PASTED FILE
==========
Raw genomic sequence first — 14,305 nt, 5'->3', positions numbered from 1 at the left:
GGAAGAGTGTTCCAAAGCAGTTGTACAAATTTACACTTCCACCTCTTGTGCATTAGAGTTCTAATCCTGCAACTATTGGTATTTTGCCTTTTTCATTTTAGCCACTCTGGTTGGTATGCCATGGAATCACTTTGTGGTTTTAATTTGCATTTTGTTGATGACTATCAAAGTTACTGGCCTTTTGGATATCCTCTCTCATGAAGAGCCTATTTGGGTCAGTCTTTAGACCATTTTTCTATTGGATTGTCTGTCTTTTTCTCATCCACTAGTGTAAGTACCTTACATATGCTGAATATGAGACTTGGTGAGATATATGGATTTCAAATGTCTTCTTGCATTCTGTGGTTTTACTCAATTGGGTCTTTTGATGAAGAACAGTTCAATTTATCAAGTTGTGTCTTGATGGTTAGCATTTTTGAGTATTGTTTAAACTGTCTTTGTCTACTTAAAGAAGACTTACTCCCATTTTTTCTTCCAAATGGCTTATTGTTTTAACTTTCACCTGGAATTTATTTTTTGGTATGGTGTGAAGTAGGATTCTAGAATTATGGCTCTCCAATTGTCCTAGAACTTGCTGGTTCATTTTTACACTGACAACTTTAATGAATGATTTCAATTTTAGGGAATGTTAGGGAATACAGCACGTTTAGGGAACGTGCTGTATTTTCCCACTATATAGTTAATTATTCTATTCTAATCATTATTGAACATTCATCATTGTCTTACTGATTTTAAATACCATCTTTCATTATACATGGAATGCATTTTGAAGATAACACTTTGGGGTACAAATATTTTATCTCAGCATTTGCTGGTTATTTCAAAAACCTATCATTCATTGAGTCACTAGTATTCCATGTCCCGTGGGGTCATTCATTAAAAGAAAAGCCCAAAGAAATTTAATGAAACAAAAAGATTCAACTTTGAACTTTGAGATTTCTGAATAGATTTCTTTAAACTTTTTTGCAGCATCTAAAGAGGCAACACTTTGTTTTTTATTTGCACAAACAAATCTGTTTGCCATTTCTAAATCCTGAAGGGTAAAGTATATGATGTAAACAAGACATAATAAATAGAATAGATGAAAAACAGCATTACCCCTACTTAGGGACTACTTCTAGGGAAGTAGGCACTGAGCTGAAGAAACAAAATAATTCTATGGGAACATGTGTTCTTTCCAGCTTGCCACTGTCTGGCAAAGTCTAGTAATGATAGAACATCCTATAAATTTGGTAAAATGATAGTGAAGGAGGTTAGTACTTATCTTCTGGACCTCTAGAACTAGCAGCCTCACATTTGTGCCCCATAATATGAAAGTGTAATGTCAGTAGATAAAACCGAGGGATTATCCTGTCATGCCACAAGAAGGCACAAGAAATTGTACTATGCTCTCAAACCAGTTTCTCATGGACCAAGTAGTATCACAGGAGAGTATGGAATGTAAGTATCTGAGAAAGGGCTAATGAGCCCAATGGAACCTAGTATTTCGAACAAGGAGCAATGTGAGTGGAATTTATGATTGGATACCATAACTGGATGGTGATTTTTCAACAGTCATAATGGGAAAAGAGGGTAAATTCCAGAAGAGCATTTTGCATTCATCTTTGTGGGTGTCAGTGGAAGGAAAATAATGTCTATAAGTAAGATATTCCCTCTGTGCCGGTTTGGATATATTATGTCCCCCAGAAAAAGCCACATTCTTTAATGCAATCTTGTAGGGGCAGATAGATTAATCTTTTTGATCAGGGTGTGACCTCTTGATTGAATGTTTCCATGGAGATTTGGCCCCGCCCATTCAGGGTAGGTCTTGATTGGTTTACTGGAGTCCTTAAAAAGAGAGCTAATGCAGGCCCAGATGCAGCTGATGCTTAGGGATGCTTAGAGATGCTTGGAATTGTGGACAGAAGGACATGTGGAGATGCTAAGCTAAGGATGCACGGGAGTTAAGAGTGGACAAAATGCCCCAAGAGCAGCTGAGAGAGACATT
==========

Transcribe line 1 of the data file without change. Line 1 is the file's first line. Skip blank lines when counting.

Raw genomic sequence first — 14,305 nt, 5'->3', positions numbered from 1 at the left: